The popularity of these apps has enabled some Muslims to become even more devout in their religious practice. “If you forgot to pray, you might not be responsible, because you’re human; you forget and you can make it up later,” said James Otun, a 35-year-old American technology aficionado, in an interview with the Guardian. “But not now that you have those apps, that might change things in God’s level.”
Knowing when to pray is one crucial aspect of Islamic prayer. The other is knowing in which direction to pray. Apps like Qibla Compass are dedicated to helping Muslims figure out the direction of Mecca, which Muslims around the world face as they pray. While some can usually calculate the direction by using the compass feature on their smartphones, this app does the calculation automatically based on a user’s location. The app also comes with accessibility support for people with visual impairments.
Ramadan has traditionally been a time of spiritual reflection for Muslims, who give up food and drink during the sunlight hours and avoid vices like gossiping throughout the month. In addition to striving for spiritual purity, the sense of deprivation fostered through fasting is also meant to inspire charitability.
This is why many Muslims use the month as an opportunity for charitable giving and volunteer work. The Ramadan Kareem app by the Muslim Giving Project, is designed to facilitate this important obligation by connecting Muslims to civic organizations and projects that they can donate to or get involved with as a volunteer. The app also provides daily charity inspirations throughout the holy month.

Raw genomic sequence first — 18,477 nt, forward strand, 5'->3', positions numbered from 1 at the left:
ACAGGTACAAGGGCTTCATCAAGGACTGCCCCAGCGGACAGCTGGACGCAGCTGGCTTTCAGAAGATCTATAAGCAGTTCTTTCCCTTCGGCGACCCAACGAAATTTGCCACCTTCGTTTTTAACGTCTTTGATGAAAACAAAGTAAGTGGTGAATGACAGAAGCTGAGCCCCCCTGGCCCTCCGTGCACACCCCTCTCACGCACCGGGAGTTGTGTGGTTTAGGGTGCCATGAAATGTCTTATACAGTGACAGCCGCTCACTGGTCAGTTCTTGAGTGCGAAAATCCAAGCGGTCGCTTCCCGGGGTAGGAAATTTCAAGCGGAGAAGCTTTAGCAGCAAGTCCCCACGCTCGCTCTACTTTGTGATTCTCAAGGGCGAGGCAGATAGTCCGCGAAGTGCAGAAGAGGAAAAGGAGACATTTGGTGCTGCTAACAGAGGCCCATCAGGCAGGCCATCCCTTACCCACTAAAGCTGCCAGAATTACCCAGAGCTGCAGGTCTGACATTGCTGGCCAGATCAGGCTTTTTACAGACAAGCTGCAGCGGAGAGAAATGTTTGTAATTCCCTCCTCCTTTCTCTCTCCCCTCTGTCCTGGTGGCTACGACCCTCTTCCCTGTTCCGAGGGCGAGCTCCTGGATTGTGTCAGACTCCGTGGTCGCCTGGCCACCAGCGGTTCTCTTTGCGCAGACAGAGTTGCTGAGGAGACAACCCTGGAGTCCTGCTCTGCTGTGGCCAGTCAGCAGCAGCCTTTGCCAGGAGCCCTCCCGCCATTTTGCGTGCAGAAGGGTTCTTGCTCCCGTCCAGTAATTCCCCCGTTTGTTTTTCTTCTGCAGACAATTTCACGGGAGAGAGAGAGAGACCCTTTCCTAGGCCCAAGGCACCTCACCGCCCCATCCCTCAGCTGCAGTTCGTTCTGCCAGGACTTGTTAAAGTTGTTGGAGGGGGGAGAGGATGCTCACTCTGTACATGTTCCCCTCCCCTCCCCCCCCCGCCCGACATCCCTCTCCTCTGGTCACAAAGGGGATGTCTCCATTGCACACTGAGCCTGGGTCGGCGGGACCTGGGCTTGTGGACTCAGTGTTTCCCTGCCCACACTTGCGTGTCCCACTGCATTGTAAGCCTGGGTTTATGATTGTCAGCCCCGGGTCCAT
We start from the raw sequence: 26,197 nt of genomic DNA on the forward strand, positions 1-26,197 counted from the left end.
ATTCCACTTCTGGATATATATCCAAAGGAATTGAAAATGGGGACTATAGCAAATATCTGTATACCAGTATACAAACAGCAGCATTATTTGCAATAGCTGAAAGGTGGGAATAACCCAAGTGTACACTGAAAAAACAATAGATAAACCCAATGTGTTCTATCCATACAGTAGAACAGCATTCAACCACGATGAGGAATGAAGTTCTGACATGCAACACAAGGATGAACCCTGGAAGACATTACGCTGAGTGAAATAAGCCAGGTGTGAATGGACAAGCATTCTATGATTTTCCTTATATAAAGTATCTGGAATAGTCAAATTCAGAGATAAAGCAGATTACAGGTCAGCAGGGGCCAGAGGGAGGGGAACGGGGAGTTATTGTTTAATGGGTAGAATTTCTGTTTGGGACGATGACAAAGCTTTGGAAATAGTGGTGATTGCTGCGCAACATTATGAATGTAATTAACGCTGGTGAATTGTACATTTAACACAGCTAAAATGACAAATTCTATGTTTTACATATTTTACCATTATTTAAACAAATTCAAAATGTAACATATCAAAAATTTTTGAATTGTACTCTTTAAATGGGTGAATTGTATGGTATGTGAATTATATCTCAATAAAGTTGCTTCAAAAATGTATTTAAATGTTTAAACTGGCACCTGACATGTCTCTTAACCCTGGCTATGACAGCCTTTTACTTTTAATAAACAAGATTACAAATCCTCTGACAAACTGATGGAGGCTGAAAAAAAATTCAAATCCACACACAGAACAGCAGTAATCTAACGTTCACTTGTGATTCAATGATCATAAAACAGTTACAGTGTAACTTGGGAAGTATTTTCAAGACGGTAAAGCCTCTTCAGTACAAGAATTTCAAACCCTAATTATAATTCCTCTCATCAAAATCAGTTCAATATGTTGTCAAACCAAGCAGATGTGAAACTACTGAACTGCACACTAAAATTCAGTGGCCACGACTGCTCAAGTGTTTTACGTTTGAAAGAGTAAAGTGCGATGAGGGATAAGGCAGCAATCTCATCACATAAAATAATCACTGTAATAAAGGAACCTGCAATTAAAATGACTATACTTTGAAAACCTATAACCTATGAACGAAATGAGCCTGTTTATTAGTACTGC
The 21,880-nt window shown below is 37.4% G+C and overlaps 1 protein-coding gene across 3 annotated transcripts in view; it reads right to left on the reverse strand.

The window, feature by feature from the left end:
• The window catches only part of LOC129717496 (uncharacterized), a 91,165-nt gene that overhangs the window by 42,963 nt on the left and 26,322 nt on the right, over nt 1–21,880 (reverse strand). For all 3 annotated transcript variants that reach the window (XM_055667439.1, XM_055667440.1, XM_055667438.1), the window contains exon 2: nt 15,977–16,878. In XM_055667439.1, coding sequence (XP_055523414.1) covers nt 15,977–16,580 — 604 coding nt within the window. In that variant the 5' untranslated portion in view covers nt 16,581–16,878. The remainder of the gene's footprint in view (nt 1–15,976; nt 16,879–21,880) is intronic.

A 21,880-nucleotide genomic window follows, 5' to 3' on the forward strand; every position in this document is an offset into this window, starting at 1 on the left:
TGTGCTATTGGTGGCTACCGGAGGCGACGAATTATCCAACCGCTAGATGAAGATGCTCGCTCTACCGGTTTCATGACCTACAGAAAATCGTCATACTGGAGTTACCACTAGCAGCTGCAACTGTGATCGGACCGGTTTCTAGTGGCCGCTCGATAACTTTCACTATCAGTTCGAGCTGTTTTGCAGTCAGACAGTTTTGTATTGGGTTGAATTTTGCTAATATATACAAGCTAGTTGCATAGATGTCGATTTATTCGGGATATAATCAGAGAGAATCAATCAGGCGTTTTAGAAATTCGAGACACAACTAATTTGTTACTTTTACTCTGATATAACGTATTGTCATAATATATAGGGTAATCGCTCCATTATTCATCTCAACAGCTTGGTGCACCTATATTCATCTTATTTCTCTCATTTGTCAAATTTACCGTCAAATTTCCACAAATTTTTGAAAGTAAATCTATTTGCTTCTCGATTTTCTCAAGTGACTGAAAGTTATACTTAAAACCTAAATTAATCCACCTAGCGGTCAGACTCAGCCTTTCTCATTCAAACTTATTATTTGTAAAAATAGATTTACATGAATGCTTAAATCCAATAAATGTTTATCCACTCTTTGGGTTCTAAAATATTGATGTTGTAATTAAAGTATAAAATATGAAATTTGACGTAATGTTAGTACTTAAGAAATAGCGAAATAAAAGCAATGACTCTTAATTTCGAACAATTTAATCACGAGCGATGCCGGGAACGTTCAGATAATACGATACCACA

Mina Hindholm Imam Khatib school will take on students aged 18 and up from Denmark, Norway and Sweden.
The northern European region of Scandinavia has officially opened its first Islamic Theology boarding school, known as an Imam Khatib school, in the Danish city of Slagelse.
The school is due to take on students from Denmark, Norway and Sweden and will teach the national curriculum along with Turkish and Islamic lessons in the fields of Qur’an, Hadith and Islamic creed.
Boarding school head Ahmet Deniz told Anadolu Agency said that Mina Hindholm will be Denmark’s first official Islamic school for students aged 18 and up. The school, which is Europe’s second Imam Khatib after the one in Belgium, already has 52 students.
CALIFORNIA – Making history for Islamic education in the US, a Muslim college has received formal academic accreditation last weekend, becoming the first officially recognized Islamic institution of higher learning in the country of seven million Muslim population.
“Today, Zaytuna’s accreditation roots this vision in a reality recognized within American higher education,” Hamza Yusuf, president of the college, said in a statement celebrating the announcement and cited by Thinking Progress on Tuesday, March 11.
The statement also added, “[Accreditation] helps ensure that Zaytuna successfully fulfils the objectives outlined in its curriculum, which grounds its students in both the Islamic and Western scholarly traditions.”
Yusuf’s statement followed the declaration that Zaytuna College, a liberal-arts school based in Berkeley, California, was formally accredited by the Western Association of Schools and Colleges (WASC).